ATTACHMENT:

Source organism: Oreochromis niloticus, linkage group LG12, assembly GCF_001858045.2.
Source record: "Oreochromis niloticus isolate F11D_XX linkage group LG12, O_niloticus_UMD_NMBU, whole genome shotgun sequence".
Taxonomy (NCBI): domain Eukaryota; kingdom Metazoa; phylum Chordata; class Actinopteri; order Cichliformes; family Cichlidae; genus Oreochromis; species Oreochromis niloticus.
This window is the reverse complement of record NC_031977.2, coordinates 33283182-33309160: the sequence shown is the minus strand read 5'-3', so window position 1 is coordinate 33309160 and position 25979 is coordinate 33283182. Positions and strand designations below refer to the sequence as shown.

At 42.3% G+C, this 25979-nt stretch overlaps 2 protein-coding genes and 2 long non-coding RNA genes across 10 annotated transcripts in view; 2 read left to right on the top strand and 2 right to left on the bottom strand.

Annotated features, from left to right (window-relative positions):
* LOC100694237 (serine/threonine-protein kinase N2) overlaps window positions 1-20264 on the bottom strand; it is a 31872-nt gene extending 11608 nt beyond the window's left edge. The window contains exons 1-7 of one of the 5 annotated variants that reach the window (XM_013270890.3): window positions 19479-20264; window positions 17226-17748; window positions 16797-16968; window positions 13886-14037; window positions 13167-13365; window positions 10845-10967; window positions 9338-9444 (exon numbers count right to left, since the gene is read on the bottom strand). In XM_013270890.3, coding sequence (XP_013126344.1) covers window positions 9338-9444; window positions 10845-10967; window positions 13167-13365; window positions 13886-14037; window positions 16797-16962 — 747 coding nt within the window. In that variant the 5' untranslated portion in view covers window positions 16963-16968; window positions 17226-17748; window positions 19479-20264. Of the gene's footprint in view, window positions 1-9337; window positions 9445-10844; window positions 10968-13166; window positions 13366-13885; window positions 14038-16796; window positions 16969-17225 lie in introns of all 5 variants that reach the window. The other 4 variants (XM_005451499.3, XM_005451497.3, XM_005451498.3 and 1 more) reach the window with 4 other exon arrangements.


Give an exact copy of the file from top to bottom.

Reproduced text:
Source organism: Oreochromis niloticus, linkage group LG12, assembly GCF_001858045.2.
Source record: "Oreochromis niloticus isolate F11D_XX linkage group LG12, O_niloticus_UMD_NMBU, whole genome shotgun sequence".
Taxonomy (NCBI): domain Eukaryota; kingdom Metazoa; phylum Chordata; class Actinopteri; order Cichliformes; family Cichlidae; genus Oreochromis; species Oreochromis niloticus.
This window is the reverse complement of record NC_031977.2, coordinates 33283182-33309160: the sequence shown is the minus strand read 5'-3', so window position 1 is coordinate 33309160 and position 25979 is coordinate 33283182. Positions and strand designations below refer to the sequence as shown.

At 42.3% G+C, this 25979-nt stretch overlaps 2 protein-coding genes and 2 long non-coding RNA genes across 10 annotated transcripts in view; 2 read left to right on the top strand and 2 right to left on the bottom strand.

Annotated features, from left to right (window-relative positions):
* LOC100694237 (serine/threonine-protein kinase N2) overlaps window positions 1-20264 on the bottom strand; it is a 31872-nt gene extending 11608 nt beyond the window's left edge. The window contains exons 1-7 of one of the 5 annotated variants that reach the window (XM_013270890.3): window positions 19479-20264; window positions 17226-17748; window positions 16797-16968; window positions 13886-14037; window positions 13167-13365; window positions 10845-10967; window positions 9338-9444 (exon numbers count right to left, since the gene is read on the bottom strand). In XM_013270890.3, coding sequence (XP_013126344.1) covers window positions 9338-9444; window positions 10845-10967; window positions 13167-13365; window positions 13886-14037; window positions 16797-16962 — 747 coding nt within the window. In that variant the 5' untranslated portion in view covers window positions 16963-16968; window positions 17226-17748; window positions 19479-20264. Of the gene's footprint in view, window positions 1-9337; window positions 9445-10844; window positions 10968-13166; window positions 13366-13885; window positions 14038-16796; window positions 16969-17225 lie in introns of all 5 variants that reach the window. The other 4 variants (XM_005451499.3, XM_005451497.3, XM_005451498.3 and 1 more) reach the window with 4 other exon arrangements.